A reader writes:
I’m a young professional who, for various reasons, has had a lot of jobs in my adult life. Since I graduated from college in December 2011, I have held 11 positions at eight different companies/organizations in four different cities (all internal changes were promotions). In my opinion, I’ve changed jobs for very good reasons. In one city, I initially was working one full-time job and another in the evenings, and resigned from the day job when offered a promotion at the evening job, and then when that job turned out to be in a toxic work environment, got two part-time positions to pay rent until one of them turned into a full-time position. And so on. Mostly, even though I’ve known since my college graduation that I want to do particular nonprofit work, I’ve deferred seeking out those types of jobs out of respect for how long it takes to become proficient, choosing to wait until I settle and, in the meantime, work short-term on things like admin work, child care, etc.
On my resume, I don’t list all of my jobs, or even my most recent ones. I list “Relevant Experience” and only list a few of the “best” jobs of the mix. As it stands, my resume reads one position from August 2010 – May 2011, one position Summer 2010, 2011, Jan 2012 – May 2013, one position Jan 2014 – July 2014, and one position (a promotion from the last) July 2014 – July 2015. At the last organization I worked for, I was finally able to devote enough time to do the type of work that I want to do, was very good at my job, and enjoyed my day-to-day a lot.
In July 2015, I moved to a new city and got a position identical to my (beloved) job over the 2014-2015 year. However, for various reasons, I’ve found that I’m unhappy here. The workload is unreasonable, the company’s relationship with outside agencies is strained, there is a culture of micromanaging, and so on. After only three months, I’m considering looking for another position, but I’m afraid of having another short-term job on my resume. I’m now in this city long-term, and I want to show that I’m able to stick a job out.
At this point in my career, how important is it that I have work experience that extends for longer periods? Would six months be significantly better than three months? What is the minimum length of time to which I need to commit in order to prevent appearing jumpy and/or unreliable? I’m trying to figure out how long to stick this out – I need to have a mental “light at the end of the tunnel” and am having a hard time gauging how to minimize the negative effect my decision will have on my resume.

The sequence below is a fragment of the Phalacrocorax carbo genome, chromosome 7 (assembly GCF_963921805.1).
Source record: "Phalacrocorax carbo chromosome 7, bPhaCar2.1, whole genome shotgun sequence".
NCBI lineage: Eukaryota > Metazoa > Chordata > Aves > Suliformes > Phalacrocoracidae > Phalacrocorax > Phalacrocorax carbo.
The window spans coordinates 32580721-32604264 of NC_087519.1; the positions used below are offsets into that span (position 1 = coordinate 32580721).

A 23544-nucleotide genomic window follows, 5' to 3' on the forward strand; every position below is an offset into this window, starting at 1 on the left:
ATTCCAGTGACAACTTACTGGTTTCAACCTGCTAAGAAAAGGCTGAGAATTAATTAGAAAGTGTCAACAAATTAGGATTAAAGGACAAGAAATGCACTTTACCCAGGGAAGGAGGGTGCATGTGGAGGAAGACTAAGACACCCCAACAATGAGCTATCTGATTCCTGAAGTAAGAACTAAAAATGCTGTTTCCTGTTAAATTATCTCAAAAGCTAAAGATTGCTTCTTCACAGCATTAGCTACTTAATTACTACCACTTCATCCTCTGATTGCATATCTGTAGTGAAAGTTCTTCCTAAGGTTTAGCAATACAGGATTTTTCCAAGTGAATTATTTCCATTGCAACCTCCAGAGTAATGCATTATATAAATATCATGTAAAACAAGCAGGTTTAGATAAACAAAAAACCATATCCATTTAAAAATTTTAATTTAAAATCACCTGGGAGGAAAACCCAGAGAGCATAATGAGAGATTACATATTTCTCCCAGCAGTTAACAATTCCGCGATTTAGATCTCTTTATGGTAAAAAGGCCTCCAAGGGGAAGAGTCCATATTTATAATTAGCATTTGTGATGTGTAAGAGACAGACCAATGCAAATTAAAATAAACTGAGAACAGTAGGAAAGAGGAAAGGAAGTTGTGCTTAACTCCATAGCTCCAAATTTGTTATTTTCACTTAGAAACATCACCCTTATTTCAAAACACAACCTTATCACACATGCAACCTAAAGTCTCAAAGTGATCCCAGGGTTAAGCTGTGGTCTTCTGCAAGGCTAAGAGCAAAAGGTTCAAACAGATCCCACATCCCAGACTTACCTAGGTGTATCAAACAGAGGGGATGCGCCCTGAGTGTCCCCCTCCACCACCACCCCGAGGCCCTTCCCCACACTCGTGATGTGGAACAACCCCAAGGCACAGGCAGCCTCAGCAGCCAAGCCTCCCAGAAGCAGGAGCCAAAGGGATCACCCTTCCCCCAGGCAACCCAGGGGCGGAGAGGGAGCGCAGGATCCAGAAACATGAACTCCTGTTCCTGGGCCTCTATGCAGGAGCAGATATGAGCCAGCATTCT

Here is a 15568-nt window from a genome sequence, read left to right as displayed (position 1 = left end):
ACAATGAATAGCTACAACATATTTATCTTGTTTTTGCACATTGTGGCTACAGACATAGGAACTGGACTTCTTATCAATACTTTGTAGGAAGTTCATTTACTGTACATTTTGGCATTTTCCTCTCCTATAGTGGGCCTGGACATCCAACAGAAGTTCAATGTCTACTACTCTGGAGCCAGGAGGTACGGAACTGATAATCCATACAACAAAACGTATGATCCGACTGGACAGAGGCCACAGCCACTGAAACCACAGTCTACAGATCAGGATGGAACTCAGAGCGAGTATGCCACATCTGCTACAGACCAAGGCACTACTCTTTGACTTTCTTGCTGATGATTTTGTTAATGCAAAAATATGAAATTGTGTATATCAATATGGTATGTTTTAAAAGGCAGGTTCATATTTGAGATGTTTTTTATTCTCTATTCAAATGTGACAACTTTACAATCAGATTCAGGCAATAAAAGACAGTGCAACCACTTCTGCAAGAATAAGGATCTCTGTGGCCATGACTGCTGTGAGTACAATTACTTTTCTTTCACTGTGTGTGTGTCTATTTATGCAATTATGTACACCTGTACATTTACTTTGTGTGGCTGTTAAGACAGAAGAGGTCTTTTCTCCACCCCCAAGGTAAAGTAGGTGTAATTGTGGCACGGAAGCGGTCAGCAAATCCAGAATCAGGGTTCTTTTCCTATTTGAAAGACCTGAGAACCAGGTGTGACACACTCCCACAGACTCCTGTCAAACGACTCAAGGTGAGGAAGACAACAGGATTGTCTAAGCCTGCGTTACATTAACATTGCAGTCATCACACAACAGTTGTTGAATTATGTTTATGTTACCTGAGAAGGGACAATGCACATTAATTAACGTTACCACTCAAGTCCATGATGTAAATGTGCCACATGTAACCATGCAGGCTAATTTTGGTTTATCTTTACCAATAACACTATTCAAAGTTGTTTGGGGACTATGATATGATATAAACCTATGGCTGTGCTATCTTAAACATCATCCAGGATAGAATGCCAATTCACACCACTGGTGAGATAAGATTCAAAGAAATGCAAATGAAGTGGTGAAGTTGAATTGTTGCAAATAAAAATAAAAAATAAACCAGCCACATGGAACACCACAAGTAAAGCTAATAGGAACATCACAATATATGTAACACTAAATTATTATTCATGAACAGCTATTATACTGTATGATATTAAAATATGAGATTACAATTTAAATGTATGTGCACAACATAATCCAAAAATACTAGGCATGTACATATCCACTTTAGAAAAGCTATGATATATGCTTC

Ooooh. Eight companies in four years is … a lot.
The answer to how important it is to have longer-term work experience at this point is: Very.
But six months isn’t really any better than three months. They’re both going to read as worrisomely short and as job-hopping.
Longer-term work experience at this point really means a minimum of two years, but even that is pushing it in the context of the rest of your work history; three years would be significantly better.
The idea is that most employers are going to assume that you’re not likely to stay with them any longer than you’ve stayed at a job in the past … and if that’s only a year or less, most professional jobs aren’t going to want to hire you. They’re going to assume that you get bored easily, or can’t keep a job, or don’t know how to identify the right fit for yourself.
This problem gets worse and worse the longer you job history stays that way. And it also consigns you to worse and worse employers (the ones who will be willing to hire you are the less desirable employers who can’t keep other people on board either and who are resigned to a lot of turnover) and worse and worse jobs (interesting, desirable jobs have lots of people applying for them, and employers will rarely hire someone with a spotty work history when they have loads of qualified candidates with more stable histories).
If at all possible, I’d commit to sticking it out where you are for two years. Or, you could write this one off and commit to staying at your next job that long — but you’d want to be really, really sure of what you were getting into, because if you end up wanting to leave that one too, you’re going to make the problem that much worse.
But you’ve got to get some long-term stays in there to repair your work history. The price of that might mean putting up with a job you’re unhappy at, to counteract all the ones you left. That sucks, yes, if you can see it as the price of leaving all those others so soon — and of repairing your reputation — it might be easier to swallow.
(To be clear, the three internal moves don’t count as job hopping. It’s the rest of it — the eight companies in four years — that’s the issue.)